ANN ARBOR, Mich. (AP) — As a freshman last season at Michigan, Isaiah Livers shot 36 percent from 3-point range. Decent, but not great.
In the offseason, he went to work.
"I was shooting at like 37 to 40 on the angle, and that's not good," Livers said. "Now I'm at probably 45 to 48."
Livers was referring to the arc on his shots, an area he's tried to improve using an innovative system from the data-service provider Noah Basketball. The high-tech setup at Michigan's practice facility can give immediate verbal responses, so a player can hear how much arc was on the most recent shot. This season, Livers is shooting 45 percent from 3-point range, the top mark in the Big Ten.
As teams compete in the NCAA Tournament over the next few weeks, games will be won and lost from the 3-point line and the foul line. The Noah system is an attempt to blend old-fashioned repetition with analytics and technology as players strive to improve their shooting.
John Carter, CEO of Noah Basketball, says there are 45 NBA and college customers that have the new version of the system. The Noah system, so named because of the company's focus on the arc of shots, can actually measure a lot more than that .
Teams can access seemingly endless amounts of data, tracking not only the arc, but where a shot was taken from and where it ended up in relation to the basket. The system can measure if a shot is too far to the left or right — or if it's too short or long.
The best shots, according to the folks at Noah, enter the basket at a 45-degree angle, 11 inches beyond the front of the rim.
"Now that our database has grown to over 180 million shots, what we've found is the number one indicator of a great shooter is left-right consistency," Carter said. "But a close second is arc consistency."
The 11-inch figure may seem surprising, since it puts the shot closer to the back of the hoop than the front.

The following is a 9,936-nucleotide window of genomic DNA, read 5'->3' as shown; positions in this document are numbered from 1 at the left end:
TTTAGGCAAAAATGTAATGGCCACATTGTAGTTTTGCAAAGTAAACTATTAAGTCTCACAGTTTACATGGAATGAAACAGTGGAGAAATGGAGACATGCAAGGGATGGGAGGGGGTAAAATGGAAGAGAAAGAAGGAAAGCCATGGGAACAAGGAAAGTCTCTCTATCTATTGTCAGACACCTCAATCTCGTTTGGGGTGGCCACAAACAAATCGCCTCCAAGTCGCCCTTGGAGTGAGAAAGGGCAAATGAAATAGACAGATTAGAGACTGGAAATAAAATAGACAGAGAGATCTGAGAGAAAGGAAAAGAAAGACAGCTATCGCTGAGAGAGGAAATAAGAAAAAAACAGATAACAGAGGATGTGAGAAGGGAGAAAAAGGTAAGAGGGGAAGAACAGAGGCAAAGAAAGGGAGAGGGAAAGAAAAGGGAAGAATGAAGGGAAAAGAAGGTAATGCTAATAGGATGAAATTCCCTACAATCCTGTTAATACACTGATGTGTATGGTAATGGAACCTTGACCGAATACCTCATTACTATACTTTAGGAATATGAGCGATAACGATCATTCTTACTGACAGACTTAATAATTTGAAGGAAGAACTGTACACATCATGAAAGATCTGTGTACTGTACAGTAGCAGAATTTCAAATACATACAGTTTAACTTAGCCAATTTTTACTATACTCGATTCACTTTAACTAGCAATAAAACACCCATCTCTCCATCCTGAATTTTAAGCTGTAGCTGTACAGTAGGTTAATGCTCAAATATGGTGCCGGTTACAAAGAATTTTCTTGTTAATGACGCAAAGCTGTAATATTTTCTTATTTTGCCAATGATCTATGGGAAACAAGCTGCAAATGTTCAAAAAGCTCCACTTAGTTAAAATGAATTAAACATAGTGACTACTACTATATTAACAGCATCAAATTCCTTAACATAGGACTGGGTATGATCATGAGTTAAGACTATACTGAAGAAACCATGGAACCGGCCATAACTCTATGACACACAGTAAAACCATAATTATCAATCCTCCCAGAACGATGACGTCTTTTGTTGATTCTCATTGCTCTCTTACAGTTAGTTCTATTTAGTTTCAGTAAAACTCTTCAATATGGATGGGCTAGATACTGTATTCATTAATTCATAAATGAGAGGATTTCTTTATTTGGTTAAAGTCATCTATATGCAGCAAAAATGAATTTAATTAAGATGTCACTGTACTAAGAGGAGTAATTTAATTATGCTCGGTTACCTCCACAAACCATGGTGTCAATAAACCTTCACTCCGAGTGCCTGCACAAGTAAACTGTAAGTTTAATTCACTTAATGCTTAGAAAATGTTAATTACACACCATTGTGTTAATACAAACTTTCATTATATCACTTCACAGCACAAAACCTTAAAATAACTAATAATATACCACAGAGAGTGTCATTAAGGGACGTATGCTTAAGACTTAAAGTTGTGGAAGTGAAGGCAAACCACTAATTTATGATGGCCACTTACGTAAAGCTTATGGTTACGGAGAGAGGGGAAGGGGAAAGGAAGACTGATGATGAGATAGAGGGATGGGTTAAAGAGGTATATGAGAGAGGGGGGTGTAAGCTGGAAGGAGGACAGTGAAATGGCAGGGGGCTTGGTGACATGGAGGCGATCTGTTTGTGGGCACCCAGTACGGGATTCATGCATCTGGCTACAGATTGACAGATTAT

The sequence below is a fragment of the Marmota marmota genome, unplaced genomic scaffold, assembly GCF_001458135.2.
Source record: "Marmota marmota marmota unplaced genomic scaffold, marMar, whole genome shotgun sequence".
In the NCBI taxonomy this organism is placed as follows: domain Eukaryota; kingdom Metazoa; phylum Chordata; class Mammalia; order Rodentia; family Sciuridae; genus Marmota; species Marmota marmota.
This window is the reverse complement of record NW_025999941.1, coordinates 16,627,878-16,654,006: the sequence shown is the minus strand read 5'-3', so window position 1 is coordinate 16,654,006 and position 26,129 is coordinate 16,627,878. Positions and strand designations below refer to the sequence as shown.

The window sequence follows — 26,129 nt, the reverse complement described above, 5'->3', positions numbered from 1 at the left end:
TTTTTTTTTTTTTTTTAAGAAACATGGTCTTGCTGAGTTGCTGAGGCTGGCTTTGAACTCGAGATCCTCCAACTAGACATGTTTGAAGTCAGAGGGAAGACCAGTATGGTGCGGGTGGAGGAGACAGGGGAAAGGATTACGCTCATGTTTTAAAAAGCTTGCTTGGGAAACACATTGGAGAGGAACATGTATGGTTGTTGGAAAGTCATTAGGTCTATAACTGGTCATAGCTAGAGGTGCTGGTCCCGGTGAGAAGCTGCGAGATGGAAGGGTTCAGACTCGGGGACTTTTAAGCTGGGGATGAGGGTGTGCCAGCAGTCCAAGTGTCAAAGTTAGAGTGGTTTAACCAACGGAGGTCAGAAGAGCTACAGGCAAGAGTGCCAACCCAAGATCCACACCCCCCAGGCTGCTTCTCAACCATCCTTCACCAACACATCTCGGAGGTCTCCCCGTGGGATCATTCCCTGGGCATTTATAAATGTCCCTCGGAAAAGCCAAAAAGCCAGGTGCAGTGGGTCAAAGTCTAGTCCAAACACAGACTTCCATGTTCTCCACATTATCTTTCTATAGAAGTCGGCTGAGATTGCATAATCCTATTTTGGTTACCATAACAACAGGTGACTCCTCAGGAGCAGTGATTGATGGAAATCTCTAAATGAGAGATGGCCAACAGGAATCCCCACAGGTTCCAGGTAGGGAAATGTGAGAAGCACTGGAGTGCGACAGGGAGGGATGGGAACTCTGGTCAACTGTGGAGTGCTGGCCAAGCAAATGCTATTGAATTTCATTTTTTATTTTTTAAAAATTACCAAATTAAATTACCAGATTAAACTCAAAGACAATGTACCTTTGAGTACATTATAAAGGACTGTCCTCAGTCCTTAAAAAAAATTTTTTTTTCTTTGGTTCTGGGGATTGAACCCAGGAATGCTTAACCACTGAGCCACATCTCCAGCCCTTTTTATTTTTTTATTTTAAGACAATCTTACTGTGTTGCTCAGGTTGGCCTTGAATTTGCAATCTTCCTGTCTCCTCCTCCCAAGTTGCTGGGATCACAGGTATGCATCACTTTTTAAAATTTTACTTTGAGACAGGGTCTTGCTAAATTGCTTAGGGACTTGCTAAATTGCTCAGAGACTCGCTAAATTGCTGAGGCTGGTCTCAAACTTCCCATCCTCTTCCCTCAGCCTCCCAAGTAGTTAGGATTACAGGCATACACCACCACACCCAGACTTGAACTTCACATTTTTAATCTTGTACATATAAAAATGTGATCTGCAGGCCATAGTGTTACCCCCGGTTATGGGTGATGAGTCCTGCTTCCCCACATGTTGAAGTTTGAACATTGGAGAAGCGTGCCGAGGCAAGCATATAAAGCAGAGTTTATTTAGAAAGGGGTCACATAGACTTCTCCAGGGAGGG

"Most people still think that the ideal depth in the hoop is 9 inches, because the hoop's an 18-inch hoop. It's not. It's 11," said Alan Marty, Noah's founder and chairman. "If you hit the front of the rim, a lot of them miss, but if you hit the back of the rim and it goes down, they all score."
All this information might seem overwhelming to a college basketball player. Who has time to calculate the exact depth of a shot when lining up a crucial 3-pointer? But a player using the Noah system can take shot after shot — and use the system's instant verbal feedback to make corrections and build muscle memory.
Virginia is another school that uses the system. The Cavaliers are one of the nation's top teams in 3-point accuracy. Associate head coach Jason Williford says aside from all the precise measurements, the system can be useful just for counting shots for each player.
"We monitor how many shots they're taking a day or a week," Williford said. "Are they in there getting up extra ones on their own? It's been good for that."
Williford said sensory overload hasn't been too much of a problem.
"Some guys don't like to hear the feedback," he said. "Like, it'll say '45' or whatever the arc was on a shot, and some guys don't like to hear that feedback, but they like it because it's keeping total shots."
One player who is more lukewarm on the system is former Virginia star Malcolm Brogdon, who now plays for the Milwaukee Bucks.
"I used it for a little bit and then fell off it," he said. "The more I watch the game, the more I watch old film, everybody shoots differently. Everybody has different arcs. You've got to find what works for you. I'm a firm believer in that and I don't believe in the perfect shot. You've got to learn how to play the game your way, your style. If you perfect what you do, it'll work."
In that sense, shooting a basketball can be like hitting a golf ball. It's certainly possible for a highly skilled player to succeed using unorthodox methods. Each team can make its own decisions about what information from the Noah system is most useful.
That information will continue to flow. Last week, Noah Basketball and the Pac-12 announced a partnership for the league to use the system at its conference tournaments this year, collecting data that could be useful for teams or broadcasters.
It probably went unnoticed to fans in the arena, but that was another significant step — using the system to track shots for an entire tournament, instead of on a practice court.
"We have a couple real small sensors that's attached to the top of the shot clock. The sensor's literally about the size of my thumb," Carter said. "And from that, we can track all the information."
It's all part of the ongoing effort to help teams learn more about the game's most basic objective — shooting the ball into the basket.
AP Basketball Writer Tim Reynolds and AP Sports Writer Hank Kurz Jr. contributed to this report.